What most Israeli’s don’t realize is that once a breach in the agreement is discovered (publicly), there is simply no way the US will neutralize Iranian capabilities with a military strike. Obama won’t do it, and the reason why he won’t do it is because he is not prepared to cast and label Iran as an Enemy of the State. To him, those days are over and it doesn’t lie in synch with his doctrine. In fact, the US President apparently vetoed a potential Israeli attack on Iran’s nuclear facilities back in 2012. Is it so hard to see why? Back door negotiations were going on even then between the US and Iran, as Hillary Clinton recently admitted herself. It is crystal clear that the White House CAN forcibly bring the Iranian nuclear program to a halt, it simply chooses not to do so. Will this change after, let’s say – an Iranian nuclear test? Perhaps, but unlikely.
As such, practically speaking, can Israel attack Iran with any real success? Is it worth it? The following are some salient points to consider.
We know that Saudi Arabia has already given tacit permission for Israel to use its airspace to reach the Iranian military targets because as a Sunni Muslim state, they are considered as ‘infidels’ to Iran, who are Shiite Muslims. In fact, they have more to worry about than Israel does, and as a result of the framework agreement that was signed in Vienna, they are demanding the same rights to nuclear capabilities that Iran is apparently going to get. Credible sources state that Pakistan is now prepared to ship a nuclear package to the Saudis. As for Iran, it already has the ballistic missile capability that could hit Saudi Arabia with a warhead at the push of a button. And they know it. So does Jordan.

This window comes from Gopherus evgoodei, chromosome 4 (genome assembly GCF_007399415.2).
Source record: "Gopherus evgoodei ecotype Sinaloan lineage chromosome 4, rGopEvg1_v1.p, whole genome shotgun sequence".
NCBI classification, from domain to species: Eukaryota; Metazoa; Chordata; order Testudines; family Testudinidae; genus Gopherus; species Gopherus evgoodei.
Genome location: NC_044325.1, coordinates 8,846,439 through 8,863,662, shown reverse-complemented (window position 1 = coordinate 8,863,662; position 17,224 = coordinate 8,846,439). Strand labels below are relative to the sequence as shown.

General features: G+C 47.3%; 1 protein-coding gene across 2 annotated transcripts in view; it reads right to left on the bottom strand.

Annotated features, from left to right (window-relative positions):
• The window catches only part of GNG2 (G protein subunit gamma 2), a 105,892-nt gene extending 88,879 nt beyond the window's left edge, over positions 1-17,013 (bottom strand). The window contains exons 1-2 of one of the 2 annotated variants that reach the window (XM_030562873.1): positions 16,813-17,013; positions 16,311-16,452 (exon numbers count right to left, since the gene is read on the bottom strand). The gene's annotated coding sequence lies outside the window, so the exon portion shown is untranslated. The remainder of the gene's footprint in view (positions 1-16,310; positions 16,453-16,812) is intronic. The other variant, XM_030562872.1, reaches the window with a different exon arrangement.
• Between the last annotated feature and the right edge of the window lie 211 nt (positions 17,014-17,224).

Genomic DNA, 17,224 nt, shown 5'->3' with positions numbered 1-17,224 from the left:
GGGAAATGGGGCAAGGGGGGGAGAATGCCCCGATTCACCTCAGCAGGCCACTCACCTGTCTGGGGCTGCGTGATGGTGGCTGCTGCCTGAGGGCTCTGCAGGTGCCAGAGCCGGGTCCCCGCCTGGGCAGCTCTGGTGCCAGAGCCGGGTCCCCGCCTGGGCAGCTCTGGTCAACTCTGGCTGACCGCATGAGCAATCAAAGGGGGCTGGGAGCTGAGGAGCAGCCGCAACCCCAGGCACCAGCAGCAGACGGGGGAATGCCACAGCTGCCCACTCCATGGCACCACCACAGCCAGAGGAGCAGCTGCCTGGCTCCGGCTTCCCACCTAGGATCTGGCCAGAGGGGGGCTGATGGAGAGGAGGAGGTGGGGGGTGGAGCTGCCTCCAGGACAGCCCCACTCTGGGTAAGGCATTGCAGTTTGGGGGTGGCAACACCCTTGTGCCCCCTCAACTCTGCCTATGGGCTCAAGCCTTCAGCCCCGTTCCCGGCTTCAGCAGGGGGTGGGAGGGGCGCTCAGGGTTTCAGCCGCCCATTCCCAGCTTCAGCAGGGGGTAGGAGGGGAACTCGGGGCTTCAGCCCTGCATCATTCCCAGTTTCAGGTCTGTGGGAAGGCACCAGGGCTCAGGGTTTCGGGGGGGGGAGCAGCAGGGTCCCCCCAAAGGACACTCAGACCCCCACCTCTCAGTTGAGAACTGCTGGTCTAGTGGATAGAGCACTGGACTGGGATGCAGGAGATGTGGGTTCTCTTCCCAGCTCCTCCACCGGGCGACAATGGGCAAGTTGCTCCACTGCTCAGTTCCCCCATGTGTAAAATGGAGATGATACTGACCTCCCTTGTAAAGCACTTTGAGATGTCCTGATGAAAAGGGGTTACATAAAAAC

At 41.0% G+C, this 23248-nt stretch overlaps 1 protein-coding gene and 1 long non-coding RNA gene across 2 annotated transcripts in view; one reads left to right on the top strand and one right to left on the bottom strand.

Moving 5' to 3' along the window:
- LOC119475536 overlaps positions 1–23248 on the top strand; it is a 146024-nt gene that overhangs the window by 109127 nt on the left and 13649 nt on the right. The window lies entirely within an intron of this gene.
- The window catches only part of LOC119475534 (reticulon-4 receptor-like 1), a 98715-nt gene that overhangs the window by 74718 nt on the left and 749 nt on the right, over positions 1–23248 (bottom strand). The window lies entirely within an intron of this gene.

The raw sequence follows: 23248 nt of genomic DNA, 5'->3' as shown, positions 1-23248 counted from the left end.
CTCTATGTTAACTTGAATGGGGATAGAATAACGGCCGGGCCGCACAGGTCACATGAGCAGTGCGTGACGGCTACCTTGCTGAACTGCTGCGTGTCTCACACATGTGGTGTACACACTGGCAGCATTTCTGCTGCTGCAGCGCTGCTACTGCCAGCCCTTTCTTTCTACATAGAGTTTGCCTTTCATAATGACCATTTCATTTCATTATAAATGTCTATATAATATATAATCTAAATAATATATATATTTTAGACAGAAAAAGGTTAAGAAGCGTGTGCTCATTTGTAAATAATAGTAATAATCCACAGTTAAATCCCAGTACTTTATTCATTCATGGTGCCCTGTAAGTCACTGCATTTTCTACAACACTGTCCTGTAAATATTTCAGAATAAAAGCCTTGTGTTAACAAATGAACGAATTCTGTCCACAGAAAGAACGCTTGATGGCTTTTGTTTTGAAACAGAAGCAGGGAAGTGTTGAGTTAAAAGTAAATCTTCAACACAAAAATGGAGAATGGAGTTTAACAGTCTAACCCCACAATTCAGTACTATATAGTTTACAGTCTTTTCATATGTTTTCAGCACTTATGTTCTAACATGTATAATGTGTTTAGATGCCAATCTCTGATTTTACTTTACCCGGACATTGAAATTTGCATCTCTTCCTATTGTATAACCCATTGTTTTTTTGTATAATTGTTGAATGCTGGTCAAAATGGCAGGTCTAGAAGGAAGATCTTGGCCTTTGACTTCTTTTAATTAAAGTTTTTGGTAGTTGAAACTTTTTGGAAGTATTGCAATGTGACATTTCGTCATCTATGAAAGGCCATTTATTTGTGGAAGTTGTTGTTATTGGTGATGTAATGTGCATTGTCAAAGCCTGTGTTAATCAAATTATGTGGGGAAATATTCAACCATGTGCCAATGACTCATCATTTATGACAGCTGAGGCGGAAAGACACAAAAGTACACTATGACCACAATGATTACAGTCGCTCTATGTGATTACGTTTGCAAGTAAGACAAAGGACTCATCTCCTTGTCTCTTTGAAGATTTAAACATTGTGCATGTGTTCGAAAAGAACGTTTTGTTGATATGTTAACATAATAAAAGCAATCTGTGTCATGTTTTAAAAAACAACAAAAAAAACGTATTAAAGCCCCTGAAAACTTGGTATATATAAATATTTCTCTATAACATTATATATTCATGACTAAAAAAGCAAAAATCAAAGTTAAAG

The truth is that Israel has sufficient nuclear and conventional power to destroy the Islamic Republic in one day in the event of any war. In this case though, we’re talking about a surprise attack (more or less). As mentioned above, Israel is believed to have a fully prepared plan to launch a strike, which by necessity, would likely involve some 80 planes, and perhaps up to several hundred aircraft according to some military experts. In reality, this has been in the planning for over 10 years. Israel possesses the advanced midair refueling capabilities required for carrying out sorties over multiple Iranian targets situated between 1,500 and 2,000 km away from home. Possible targets could include uranium-enrichment sites at Natanz and Qom, the uranium-conversion plant at Isfahan, and a heavy water reactor in Arak suspected of being used to pursue a plutonium-based nuclear arms program, as well as additional facilities. The mission would require the use of powerful, penetrating warheads, otherwise known as bunker-buster bombs, as well as possible repeated strikes to ensure success. According to a Newsweek article from September of last year, the US Congress signed and transferred 55 such bombs to Israel. Further, the attack would likely be coordinated with the assistance of Israeli intelligence satellites that could provide real time detailed images from the battle arena, as well as Airborne Warning and Control (AWAC) aircraft. It could also involve the use of a fleet of giant Heron 2 drones, which are the size of 737 commercial airliners. The UAVs form the first line of defense against an expected Iranian counterstrike, involving the launch of long-range Shihab 3 missiles, or worse. These drones can reportedly reach Iran and hover over missile launch sites. Israel’s Arrow missile defense shield would undoubtedly also come into play to intercept missiles heading into Israeli airspace.
In terms of other forms of weaponeering capabilities, Israel maintains (at least) two elite special forces units dedicated to assisting with air strikes, one dedicated to laser target designation (Sayeret Shaldag/Unit 5101) and one to real time bomb damage assessment (Unit 5707). These units are extremely well-trained and could potentially be infiltrated to the target zone prior to attack. While it would be both difficult and risky to deploy these units inside Iran, they would be very useful in aiding the strike package, particularly in bad weather.